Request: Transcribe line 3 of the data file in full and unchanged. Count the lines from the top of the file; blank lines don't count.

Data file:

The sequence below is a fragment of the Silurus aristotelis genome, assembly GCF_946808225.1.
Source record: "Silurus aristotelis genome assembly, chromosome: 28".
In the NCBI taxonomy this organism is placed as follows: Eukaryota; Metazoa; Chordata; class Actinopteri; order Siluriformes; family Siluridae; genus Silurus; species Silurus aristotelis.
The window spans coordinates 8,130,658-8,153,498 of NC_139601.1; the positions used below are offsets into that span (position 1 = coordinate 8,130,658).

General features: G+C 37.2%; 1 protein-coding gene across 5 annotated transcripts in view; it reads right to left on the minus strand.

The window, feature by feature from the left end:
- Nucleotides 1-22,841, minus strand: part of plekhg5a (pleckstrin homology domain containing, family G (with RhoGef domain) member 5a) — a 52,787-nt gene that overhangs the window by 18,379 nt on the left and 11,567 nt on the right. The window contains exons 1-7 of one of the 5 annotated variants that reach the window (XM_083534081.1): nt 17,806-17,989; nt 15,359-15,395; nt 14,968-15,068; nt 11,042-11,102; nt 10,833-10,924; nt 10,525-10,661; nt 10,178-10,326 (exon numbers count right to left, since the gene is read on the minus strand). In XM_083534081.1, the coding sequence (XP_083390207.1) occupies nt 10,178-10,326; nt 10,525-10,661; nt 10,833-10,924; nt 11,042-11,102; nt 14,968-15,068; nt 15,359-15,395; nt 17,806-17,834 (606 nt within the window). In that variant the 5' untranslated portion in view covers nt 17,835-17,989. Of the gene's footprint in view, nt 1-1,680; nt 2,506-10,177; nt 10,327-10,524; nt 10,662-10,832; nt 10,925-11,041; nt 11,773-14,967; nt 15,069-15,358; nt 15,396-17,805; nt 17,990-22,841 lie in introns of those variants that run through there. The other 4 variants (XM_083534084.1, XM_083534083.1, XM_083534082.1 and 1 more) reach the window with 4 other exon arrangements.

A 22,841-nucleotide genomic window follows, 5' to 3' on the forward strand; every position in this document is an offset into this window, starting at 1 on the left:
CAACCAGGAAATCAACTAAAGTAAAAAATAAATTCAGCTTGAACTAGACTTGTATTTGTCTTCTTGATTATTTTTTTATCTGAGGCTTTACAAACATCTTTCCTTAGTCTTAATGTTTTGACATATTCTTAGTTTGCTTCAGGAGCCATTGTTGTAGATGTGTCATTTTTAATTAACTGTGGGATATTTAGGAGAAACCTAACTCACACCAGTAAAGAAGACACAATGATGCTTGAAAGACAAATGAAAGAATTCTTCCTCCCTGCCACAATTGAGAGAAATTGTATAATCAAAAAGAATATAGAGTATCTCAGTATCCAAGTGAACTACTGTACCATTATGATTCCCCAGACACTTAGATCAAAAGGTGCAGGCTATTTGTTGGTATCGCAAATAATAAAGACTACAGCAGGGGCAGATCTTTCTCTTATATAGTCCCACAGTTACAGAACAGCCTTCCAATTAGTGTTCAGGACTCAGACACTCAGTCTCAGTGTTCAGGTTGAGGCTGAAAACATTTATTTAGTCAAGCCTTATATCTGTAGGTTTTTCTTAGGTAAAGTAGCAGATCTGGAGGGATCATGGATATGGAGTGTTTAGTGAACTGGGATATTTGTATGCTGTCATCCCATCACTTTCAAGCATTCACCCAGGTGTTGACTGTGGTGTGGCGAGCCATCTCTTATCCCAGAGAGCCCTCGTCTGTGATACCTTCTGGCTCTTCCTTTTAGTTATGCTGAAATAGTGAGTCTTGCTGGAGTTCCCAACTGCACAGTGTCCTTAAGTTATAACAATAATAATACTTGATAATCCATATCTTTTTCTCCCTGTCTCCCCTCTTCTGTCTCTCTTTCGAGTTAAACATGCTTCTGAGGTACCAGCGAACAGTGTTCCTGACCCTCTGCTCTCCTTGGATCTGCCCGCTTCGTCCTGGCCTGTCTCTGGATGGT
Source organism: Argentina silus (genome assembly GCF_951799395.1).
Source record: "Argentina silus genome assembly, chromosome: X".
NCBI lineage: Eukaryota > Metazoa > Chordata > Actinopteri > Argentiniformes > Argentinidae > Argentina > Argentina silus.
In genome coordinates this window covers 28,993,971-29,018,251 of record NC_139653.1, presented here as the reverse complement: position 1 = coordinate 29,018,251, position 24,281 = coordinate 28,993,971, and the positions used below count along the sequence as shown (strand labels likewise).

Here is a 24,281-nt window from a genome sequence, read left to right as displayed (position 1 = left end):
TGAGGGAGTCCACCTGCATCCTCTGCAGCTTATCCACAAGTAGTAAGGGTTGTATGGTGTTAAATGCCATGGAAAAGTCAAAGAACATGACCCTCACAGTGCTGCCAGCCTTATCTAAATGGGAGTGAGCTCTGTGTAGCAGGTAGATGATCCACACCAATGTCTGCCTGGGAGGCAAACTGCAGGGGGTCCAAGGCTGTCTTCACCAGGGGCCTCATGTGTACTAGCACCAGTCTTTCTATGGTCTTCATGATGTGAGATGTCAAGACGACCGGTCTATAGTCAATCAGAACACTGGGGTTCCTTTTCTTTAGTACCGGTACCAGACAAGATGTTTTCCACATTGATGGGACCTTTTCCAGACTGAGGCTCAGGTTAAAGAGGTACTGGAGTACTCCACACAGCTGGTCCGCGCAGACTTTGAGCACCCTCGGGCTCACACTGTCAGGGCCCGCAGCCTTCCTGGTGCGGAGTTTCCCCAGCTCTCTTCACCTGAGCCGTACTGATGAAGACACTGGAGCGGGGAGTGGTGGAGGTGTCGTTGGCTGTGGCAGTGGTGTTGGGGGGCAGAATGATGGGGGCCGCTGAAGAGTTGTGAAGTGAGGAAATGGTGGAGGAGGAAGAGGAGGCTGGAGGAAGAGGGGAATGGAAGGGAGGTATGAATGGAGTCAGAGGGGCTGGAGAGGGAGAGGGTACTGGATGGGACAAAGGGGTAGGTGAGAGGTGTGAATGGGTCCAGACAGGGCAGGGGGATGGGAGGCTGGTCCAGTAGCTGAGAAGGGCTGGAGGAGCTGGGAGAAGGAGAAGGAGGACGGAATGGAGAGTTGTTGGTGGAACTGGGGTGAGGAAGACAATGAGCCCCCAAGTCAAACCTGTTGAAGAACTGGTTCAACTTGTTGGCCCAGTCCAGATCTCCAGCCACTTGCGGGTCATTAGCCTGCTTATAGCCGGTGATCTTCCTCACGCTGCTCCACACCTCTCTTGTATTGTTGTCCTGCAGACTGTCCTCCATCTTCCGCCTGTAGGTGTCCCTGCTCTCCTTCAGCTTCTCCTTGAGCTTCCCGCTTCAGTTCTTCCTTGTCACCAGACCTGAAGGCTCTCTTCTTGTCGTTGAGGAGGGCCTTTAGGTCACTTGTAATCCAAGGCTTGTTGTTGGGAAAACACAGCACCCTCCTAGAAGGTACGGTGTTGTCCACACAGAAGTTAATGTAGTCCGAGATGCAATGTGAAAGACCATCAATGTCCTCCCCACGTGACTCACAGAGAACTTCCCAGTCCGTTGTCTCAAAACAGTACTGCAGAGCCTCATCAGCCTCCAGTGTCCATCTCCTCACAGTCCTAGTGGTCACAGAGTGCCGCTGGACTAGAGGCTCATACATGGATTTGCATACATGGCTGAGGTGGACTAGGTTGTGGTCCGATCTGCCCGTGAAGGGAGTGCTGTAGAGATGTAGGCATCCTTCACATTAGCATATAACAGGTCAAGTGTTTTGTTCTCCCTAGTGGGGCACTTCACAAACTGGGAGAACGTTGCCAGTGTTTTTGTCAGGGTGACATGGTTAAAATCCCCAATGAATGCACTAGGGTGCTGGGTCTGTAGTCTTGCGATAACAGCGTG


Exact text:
In the NCBI taxonomy this organism is placed as follows: Eukaryota; Metazoa; Chordata; class Actinopteri; order Siluriformes; family Siluridae; genus Silurus; species Silurus aristotelis.